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Children and young people in out-of-home care have a right to maintain contact with their family and other significant people in their lives. Making decisions about contact is complex. Factors to consider when planning the type of contact and how often it will occur include the child or young person’s:

  • views
  • experience in care
  • changing developmental needs
  • safety
  • case plan goal.

It is essential that planning for contact is flexible and responsive to each child’s needs, rather than being a standardised rate of frequency.

Different ways to plan for contact

Case planning

Wherever possible, case planning should include planning for contact, regardless of whether there is a realistic possibility of restoring the child or young person to their family.

Agreement on contact arrangements is best achieved through case planning rather than court orders. This avoids additional stress on children, young people and families and is more sensitive to the needs of the child or young person.

Contact arrangements made through case planning can respond to new circumstances as they arise.

Involving all relevant parties in contact planning reduces the level of frustration and resistance that sometimes arises following contact orders made as part of a contested care application.

Contact plans are provided to the Children’s Court to guide care order decisions. For new permanency care plans (including recommendations for guardianship or open adoption) the contact plan will outline how the child or young person will be supported to maintain relationships with their family and kin.

Importantly for Aboriginal children and young people, or those from a culturally and linguistically diverse background, contact arrangements facilitate connection to their culture, identity, religion and language.

Dispute resolution conferences

Although case planning should resolve most contact arrangements, there will always be some that cannot be resolved in this way.

After a care application has been filed with the Children’s Court, the magistrate or children’s registrar will determine if a dispute resolution conference is needed.

Where contact arrangements have not been agreed on through case planning, a dispute resolution conference provides a safe environment to resolve issues through a non-adversarial process.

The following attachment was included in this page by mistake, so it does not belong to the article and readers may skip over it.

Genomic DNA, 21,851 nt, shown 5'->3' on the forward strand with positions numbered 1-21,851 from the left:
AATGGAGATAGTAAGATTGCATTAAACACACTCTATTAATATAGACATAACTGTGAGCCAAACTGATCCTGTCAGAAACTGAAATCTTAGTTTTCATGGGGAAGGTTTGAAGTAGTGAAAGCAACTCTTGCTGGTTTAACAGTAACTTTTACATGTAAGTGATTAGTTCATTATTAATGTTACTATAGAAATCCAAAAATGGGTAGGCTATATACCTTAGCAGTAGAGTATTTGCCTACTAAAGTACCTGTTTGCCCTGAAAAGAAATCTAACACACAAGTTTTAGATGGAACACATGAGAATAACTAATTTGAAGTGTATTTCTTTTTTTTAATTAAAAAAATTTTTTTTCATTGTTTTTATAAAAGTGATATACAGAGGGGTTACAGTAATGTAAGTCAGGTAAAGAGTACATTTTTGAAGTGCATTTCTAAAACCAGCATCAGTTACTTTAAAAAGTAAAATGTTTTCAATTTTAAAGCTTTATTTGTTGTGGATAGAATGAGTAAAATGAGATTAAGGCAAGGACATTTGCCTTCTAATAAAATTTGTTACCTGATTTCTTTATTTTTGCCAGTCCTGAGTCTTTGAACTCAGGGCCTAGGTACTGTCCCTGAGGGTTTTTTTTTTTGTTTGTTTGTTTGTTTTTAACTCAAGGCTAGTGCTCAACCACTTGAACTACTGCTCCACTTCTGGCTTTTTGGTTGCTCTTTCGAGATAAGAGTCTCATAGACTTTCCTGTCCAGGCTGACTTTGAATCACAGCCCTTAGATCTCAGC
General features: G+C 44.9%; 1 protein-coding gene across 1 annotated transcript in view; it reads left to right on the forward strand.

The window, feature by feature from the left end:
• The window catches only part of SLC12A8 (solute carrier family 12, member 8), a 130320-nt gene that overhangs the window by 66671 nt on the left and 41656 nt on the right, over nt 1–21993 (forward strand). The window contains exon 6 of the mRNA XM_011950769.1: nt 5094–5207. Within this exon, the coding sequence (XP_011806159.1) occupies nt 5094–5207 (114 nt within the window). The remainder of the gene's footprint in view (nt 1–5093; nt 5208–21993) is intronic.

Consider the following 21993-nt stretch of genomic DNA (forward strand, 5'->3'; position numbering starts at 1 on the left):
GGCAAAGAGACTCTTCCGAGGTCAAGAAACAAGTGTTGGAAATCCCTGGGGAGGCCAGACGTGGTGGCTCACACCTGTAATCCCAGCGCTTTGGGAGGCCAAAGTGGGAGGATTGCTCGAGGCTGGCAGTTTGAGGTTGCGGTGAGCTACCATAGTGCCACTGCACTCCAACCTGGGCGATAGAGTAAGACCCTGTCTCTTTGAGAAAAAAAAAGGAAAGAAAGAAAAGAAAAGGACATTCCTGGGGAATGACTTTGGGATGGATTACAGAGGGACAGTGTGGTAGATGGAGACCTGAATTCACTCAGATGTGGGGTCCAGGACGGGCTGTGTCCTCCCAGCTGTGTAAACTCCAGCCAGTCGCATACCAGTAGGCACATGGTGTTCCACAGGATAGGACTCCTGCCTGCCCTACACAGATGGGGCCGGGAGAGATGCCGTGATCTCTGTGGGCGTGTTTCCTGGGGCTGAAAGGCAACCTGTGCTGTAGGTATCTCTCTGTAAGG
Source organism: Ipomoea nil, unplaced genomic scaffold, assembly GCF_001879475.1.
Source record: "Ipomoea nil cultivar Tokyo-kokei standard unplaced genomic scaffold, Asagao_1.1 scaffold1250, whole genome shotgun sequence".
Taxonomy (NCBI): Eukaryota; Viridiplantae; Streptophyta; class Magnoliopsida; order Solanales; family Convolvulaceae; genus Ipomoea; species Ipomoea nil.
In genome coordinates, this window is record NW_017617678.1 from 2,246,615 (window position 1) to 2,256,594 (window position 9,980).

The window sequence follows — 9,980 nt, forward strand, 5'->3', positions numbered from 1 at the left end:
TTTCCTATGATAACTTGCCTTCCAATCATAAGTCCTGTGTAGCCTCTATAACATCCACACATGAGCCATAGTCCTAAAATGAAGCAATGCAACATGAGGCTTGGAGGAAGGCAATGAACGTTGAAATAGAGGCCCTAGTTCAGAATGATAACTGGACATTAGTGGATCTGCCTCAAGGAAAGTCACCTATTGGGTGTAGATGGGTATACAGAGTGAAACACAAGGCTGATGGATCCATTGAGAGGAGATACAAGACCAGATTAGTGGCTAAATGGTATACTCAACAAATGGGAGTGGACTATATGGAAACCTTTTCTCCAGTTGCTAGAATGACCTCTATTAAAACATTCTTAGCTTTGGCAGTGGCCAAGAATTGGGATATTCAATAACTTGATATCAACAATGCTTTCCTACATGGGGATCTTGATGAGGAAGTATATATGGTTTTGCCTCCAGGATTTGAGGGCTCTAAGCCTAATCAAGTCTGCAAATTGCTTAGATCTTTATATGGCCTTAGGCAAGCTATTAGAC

Court orders

Where the Children’s Court accepts the department’s view that there is no realistic possibility of restoration, it can make an initial contact order for up to 12 months.

Contact orders can be varied where all relevant parties agree. A written and signed agreement must be registered with the Children’s Court within 28 days of agreement to the variation. This is called a contact variation agreement. The child’s legal representative must also sign the agreement if it is made less than 12 months after the contact order was made.

Resolving contact disputes through alternative dispute resolution

While case planning should resolve most contact arrangements, some issues are too complex. From 29 October 2014, alternative dispute resolution conferences facilitated by Legal Aid may be used to mediate contact disputes that occur after final orders from the Children’s Court.

A contact order in place for more than 12 months is not necessarily compatible with the changing needs, circumstances and wishes of a child or young person. The introduction of alternative dispute resolution recognises that decisions about contact are best made through agreement between all relevant parties, rather than through prolonged litigation in the Children’s Court.

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Last updated: 24 Sep 2019